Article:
Tackling food insecurity through the Feed SoCal Food Drive

Photo by Ronald Penh – The "Stuff-A-Truck" event was a success, as local volunteers and media teams were ecstatic about the philanthropic event.

In the parking lot of an Albertsons in Gardena, CA, a “Stuff-A-Truck” food drive event was held to encourage donations towards the 8th annual “Feed SoCal Food Drive” on June 14.

The “Stuff-A-Truck” food drive event is a small component of the Feed Socal campaign in which spectators and participants are rallied to contribute to the drive by either donating cash to purchase $5 pre-planned meals for those in need or donate non-perishable food items.

A common misperception that pertains to people that receive assistance from food drives is that the majority of those individuals that receive it are homeless. Michael Flood, the president and CEO of the Los Angeles Regional Food Bank, highlighted some statistics that would suggest otherwise.

“The new homeless count showed (that) approximately 59,000 people [who] are experiencing homelessness,” Flood said. “When you look at hunger, which is called food insecurity, it’s more like 1.4 million people in LA county that are experiencing it, so it’s you know something like 1 in 7 to 1 in 8 residents of LA county are struggling with food insecurity.”

Those who are near or below the poverty line often struggle to provide sufficient meals to themselves or their household. When the majority of one’s income goes toward housing, that leaves a hole in being able to provide sufficient supplies of food for oneself or a household.

The majority of individuals from LA county that experience food insecurity in fact have housing, but the difficulty affording it is what cuts through many people’s spending power and, as a result, the ability to buy food.

“There are a lot of reasons why people may need food assistance, there could be health issues, it could be losing a job, but the number one issue, recently, that has come up over and over again, is the cost of housing,” Flood said.

The definition of food insecurity boils down to the state of being without reliable access to a sufficient quantity of food, which means that these people do not necessarily have to be hungry everyday in order to fall under the category. But the essence of the issue is that these demographics are not consistently reaching the nutritional standards that every individual should be able to.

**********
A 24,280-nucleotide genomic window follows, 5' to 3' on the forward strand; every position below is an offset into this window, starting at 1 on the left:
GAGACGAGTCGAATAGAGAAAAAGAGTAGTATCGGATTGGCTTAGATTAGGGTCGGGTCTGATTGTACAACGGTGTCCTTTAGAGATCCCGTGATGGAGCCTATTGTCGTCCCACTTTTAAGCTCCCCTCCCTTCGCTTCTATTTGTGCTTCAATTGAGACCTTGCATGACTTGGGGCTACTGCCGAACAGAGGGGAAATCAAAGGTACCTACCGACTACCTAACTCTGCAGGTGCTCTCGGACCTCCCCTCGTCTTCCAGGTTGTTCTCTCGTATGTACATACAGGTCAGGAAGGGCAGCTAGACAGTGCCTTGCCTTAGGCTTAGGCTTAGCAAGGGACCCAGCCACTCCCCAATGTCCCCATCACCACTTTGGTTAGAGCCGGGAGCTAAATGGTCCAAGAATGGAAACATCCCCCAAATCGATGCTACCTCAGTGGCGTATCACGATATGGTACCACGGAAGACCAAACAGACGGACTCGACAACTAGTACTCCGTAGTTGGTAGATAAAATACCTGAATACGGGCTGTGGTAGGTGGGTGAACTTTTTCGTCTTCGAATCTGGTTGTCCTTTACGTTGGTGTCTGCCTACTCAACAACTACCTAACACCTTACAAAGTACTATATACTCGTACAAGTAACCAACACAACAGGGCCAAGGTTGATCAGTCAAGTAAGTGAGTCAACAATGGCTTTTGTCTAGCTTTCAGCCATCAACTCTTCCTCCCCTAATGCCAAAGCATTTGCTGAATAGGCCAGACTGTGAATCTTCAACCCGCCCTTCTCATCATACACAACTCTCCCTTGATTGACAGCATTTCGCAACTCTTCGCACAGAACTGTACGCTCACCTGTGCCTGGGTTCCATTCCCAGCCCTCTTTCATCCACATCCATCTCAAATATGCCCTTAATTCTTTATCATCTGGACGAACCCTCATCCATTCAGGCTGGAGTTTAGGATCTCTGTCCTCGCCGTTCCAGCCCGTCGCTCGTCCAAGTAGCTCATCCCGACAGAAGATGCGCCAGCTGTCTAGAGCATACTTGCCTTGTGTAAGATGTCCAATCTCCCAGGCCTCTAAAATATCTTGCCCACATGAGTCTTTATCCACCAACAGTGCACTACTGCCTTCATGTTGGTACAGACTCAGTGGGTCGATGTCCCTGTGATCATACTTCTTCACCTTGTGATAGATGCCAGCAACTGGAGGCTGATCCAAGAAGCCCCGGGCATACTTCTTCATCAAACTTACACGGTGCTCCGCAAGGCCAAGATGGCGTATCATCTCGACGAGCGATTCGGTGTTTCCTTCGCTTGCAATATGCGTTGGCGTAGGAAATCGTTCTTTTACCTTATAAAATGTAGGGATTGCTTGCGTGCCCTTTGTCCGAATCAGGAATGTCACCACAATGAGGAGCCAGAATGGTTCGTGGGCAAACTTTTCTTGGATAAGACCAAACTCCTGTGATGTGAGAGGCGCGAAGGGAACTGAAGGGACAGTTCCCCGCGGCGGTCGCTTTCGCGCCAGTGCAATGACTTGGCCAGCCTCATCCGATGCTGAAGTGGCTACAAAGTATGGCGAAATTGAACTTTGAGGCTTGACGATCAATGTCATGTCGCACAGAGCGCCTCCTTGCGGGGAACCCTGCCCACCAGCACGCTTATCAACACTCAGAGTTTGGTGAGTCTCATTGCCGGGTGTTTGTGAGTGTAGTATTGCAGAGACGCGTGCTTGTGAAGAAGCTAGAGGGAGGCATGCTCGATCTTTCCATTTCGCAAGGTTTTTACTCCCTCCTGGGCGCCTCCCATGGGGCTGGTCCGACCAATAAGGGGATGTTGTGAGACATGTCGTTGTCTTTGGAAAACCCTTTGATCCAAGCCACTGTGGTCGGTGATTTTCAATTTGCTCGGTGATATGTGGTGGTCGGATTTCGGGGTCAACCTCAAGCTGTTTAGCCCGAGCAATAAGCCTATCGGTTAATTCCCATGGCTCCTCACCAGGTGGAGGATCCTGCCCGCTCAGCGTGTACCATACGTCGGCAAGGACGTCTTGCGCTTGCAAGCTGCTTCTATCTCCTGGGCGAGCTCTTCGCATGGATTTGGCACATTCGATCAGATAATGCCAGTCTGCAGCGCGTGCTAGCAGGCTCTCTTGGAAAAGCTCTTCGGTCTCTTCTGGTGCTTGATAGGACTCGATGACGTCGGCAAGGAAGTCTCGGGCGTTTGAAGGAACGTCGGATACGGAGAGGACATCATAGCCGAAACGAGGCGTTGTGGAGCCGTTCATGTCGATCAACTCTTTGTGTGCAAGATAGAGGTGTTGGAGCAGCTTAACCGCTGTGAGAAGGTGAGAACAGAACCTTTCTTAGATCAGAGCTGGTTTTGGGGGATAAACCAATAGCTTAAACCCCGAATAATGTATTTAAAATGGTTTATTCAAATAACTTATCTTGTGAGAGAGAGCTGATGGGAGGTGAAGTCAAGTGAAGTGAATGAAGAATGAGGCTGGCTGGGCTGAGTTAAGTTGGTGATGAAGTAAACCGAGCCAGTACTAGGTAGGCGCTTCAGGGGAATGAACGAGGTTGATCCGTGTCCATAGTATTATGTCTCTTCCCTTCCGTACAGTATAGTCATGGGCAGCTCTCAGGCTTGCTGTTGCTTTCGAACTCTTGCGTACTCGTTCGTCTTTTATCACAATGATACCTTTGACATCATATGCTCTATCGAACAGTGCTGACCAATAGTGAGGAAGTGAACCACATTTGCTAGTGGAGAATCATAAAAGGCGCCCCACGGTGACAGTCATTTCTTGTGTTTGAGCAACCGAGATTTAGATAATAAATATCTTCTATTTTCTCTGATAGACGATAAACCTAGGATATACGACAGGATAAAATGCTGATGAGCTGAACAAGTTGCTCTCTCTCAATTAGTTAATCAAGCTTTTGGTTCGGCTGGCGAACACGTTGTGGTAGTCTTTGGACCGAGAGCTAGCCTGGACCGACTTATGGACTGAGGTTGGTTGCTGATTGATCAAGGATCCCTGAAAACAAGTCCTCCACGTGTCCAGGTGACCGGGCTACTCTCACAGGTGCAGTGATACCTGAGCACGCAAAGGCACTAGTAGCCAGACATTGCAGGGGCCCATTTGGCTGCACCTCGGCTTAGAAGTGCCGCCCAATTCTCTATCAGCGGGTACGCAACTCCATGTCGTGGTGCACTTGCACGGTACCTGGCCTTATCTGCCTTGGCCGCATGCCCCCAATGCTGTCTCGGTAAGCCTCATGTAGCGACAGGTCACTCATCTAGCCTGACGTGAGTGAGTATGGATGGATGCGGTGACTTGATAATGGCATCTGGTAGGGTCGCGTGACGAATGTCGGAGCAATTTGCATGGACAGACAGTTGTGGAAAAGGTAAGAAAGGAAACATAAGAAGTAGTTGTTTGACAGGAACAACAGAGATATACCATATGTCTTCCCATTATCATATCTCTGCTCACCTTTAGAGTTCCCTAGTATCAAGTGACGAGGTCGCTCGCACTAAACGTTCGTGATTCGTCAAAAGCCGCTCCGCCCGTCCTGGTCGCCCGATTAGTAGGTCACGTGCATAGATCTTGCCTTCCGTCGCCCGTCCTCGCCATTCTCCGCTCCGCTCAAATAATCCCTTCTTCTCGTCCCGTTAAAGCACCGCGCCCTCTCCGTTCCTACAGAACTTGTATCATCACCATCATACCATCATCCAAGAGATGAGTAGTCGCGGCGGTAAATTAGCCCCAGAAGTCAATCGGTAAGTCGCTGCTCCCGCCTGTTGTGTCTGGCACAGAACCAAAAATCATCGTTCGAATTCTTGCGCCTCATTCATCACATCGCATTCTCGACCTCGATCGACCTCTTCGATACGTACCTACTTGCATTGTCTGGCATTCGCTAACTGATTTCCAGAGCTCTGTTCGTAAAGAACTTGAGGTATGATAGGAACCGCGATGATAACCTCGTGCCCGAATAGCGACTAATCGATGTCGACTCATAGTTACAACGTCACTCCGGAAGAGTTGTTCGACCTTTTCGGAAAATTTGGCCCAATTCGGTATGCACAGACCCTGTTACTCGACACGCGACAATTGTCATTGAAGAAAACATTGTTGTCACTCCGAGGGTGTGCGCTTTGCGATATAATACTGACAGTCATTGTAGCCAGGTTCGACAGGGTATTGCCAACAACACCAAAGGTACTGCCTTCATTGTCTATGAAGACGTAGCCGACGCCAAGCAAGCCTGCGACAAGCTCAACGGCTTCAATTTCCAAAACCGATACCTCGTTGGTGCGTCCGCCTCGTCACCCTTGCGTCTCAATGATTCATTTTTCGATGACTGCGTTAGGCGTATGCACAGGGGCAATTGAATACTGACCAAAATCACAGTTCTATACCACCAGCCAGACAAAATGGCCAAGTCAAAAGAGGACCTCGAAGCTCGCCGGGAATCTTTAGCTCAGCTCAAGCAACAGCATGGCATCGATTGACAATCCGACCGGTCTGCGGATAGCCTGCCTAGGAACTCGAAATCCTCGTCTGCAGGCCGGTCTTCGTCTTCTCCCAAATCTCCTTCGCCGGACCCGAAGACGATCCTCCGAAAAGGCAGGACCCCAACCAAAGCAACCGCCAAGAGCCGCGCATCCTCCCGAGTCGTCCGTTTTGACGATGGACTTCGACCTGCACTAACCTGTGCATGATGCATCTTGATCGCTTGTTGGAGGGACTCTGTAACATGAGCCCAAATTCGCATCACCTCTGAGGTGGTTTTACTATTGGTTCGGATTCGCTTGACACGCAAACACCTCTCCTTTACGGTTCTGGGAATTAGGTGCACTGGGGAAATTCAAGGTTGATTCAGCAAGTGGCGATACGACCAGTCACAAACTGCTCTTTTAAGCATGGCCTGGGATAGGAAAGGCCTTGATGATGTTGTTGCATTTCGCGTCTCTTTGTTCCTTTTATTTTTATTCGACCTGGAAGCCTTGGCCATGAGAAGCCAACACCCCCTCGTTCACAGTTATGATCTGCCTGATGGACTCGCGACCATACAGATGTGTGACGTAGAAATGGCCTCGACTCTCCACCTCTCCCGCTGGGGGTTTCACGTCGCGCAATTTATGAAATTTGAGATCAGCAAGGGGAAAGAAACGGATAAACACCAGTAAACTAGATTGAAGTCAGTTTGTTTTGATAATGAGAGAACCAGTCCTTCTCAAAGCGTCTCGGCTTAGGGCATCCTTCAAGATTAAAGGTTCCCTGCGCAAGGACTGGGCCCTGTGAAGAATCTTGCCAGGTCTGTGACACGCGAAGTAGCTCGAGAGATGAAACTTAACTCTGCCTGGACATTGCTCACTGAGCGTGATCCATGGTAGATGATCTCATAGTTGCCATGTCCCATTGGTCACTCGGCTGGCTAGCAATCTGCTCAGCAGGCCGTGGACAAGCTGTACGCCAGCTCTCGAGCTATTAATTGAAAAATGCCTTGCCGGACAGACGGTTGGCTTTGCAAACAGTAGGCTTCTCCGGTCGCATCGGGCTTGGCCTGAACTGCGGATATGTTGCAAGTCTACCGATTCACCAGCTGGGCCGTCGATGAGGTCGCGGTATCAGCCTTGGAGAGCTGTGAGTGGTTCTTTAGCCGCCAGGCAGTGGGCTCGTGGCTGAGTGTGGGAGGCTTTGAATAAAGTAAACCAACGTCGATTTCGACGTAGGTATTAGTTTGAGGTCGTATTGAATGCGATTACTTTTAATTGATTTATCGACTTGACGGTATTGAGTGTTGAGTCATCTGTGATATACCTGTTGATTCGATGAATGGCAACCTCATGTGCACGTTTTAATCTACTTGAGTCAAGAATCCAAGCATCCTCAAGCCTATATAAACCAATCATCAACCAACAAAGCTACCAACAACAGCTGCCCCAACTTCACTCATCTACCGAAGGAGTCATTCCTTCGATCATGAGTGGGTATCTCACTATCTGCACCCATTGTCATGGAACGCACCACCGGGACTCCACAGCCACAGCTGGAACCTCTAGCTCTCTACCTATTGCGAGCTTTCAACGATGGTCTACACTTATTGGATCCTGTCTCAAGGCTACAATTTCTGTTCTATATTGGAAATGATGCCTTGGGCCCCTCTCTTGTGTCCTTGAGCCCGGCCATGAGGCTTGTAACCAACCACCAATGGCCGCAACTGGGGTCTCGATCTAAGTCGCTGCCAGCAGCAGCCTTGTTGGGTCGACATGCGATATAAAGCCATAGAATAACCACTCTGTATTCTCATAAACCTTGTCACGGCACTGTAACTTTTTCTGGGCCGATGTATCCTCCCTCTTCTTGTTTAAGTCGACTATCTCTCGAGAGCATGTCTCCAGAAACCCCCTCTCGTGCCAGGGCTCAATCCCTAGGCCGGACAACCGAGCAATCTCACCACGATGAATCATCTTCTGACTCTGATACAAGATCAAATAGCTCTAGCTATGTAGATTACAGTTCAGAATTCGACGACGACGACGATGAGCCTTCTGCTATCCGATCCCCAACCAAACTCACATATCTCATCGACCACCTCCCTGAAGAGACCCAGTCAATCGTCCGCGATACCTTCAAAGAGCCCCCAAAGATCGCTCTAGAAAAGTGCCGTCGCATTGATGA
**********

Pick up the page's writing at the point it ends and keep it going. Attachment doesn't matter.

Food insecurity severely affects the Los Angeles county in which the region has some of the highest numbers when it comes to food insecurity for kids, adults, and seniors.

Melissa Hill, a community relations officer that helps coordinate food drive events, explained the incentives she had to participate in food drives beyond the positive and rewarding feelings she would get from aiding those in need.

“We have customers that come up and share with us that they want to donate because at one point in time, they’ve been a recipient of a food bank or a food pantry and they promised themselves that when they were able to, they would give back,” Hill said. “So it’s stories like that, that let you know you’re helping the community and making a difference.”

Every single Vons, Albertsons, and Pavilions in southern California will be participating in the food drive in which customers can purchase $5 meals which would be donated to those in need or have the option to donate non-perishable items.

The food drive campaign has been running since May 29 and will continue in the participating grocery stores until July 2.

Other organizations that have partnered up for the Feed Socal campaign are ABC7, Subaru, ESPN LA 710 and other southern california Regional Food Banks.

The Los Angeles Regional Food Bank is designed to bring in as much nutritious food as possible and get that out to the community and is involved in policy work. There are more than 37,000 volunteers that get involved with the organization.

For those interested in volunteering, visit the www.lafoodbank.org website which lists all the prerequisites and necessary steps to become part of the team. Ana Martinez, the organization’s volunteer director, can also be contacted at (323) 234-3030.